There are so many claims on your time as an author, including marketing, speaking, possibly organising book production, and researching future books. So why would you commit to running an author blog as well?
Many writers, including those writers at Blog Chicks, share their daily joys and trials freely in their blog, as well as engage with their book readers. But for us authorpreneurs, we want to give great value and attract really specific readers to our message.
The message behind your books is important; it goes beyond just one book at one time. Your people are looking for information that will answer a query and put their minds at rest, or fill them with hope to achieve their dreams.
Your main aim may be to make your book a success. But in order to do that, you first need an audience. An audience can come to you gifted free of charge, via Google search and keywords (or Facebook and exciting posts) and raffles, or it can come via expenses like: Amazon ads, Facebook ads, newsletter ads, and the like.
If you are relying on a free blog site to get constant search rankings, that is not usually possible, but you can at least link to other bloggers easily and have no technical hassles (see Google Blogger, Blogspot, WordPress.com).
Me, I don’t mind technical issues, because these I get fixed by a freelancer, allowing me to learn better plugins and methods to move forward. This website has a particularly fast hosting at Siteground, an awesome Aussie email system, and is on a paid theme which comes with many clever, time-saving features. Find out more in our quick guide about author website/blog setup. Off the track, but perhaps it’s good to know how much effort has gone into creating an author’s blog.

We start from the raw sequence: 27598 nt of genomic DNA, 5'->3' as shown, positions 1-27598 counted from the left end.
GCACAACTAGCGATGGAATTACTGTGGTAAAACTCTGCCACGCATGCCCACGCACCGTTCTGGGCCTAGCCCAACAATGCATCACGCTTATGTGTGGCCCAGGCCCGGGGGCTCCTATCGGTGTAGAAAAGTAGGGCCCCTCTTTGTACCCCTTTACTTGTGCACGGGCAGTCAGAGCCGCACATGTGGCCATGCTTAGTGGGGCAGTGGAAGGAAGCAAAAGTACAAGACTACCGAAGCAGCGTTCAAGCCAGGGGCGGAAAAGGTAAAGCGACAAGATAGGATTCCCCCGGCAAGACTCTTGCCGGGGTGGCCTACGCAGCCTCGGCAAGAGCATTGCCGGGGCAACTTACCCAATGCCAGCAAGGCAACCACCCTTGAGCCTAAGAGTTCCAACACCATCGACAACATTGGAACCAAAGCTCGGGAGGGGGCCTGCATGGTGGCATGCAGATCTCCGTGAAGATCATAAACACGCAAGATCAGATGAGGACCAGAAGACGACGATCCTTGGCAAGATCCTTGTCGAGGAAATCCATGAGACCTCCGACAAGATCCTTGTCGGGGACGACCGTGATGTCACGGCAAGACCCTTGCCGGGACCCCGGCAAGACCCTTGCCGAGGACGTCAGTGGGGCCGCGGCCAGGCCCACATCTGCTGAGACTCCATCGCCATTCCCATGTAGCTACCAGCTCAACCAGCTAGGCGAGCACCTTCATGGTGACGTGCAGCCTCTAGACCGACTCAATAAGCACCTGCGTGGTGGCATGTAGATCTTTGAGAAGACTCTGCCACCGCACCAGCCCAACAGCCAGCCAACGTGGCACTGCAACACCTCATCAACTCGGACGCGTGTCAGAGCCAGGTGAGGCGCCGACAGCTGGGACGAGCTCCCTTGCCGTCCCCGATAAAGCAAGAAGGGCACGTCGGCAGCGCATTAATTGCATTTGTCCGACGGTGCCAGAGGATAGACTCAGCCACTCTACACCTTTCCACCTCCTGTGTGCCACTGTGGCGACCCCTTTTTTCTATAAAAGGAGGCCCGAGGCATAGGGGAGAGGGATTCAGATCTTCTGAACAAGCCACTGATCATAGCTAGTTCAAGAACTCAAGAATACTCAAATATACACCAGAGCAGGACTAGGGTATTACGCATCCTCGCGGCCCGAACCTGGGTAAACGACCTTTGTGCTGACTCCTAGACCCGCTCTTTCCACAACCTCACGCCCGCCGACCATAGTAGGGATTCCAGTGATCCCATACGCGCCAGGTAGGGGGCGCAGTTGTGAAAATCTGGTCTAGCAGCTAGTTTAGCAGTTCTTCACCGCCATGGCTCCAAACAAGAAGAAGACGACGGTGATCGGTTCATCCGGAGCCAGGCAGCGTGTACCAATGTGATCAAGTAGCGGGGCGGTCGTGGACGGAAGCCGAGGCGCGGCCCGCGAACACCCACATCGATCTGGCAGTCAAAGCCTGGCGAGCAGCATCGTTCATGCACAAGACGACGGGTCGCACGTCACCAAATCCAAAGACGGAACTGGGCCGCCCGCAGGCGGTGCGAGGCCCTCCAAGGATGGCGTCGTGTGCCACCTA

Three Golden Keys to a Successful Author Blog
The Three Golden Rules for creating a winning author blog are:
- Relevancy to your key topic and its audience
- Consistency of effort
- A conversational tone that includes, rather than excludes.
Maintaining a relevant topic focus is not easy with a journal-style blog, however, with a few tweaks you could keep to a single angle (make sure it gives value) and thus enhance your author brand.
Under this single angle, you can have different topics and keep things popular. E.g. say you have a career book, your categories might be: image and branding, resume writing, what’s hot in employment, career change.
Consistent effort, I believe, starts with a calendar that suits you and your desires for visibility online. Rankings wise, I have seen more progress with weekly blogging. This increases prospective enquiries. Taking holidays affected these rankings and new visits, but if getting behind, you can top up your visits with more emails or guest posting on high vis blogs.
For an example of a conversational tone that includes, in this case, small business people who may be novices in marketing, see: http://www.digitalbrisbane.com.au/blog
Future Blog Improvements
When you get along the blogging road a bit, creating and maintaining a funky look and feel to your post images and sidebar content is a good idea. Can’t really go past Kindlepreneur.com for this, as well as Dave’s supreme knowledge of keyword attraction for authors. Why be boring and bland if you can manage to whip up some author blog imagery with Canva, the easy design tool?
Do you have a blog you’re proud of? Please share the name of it and its audience below…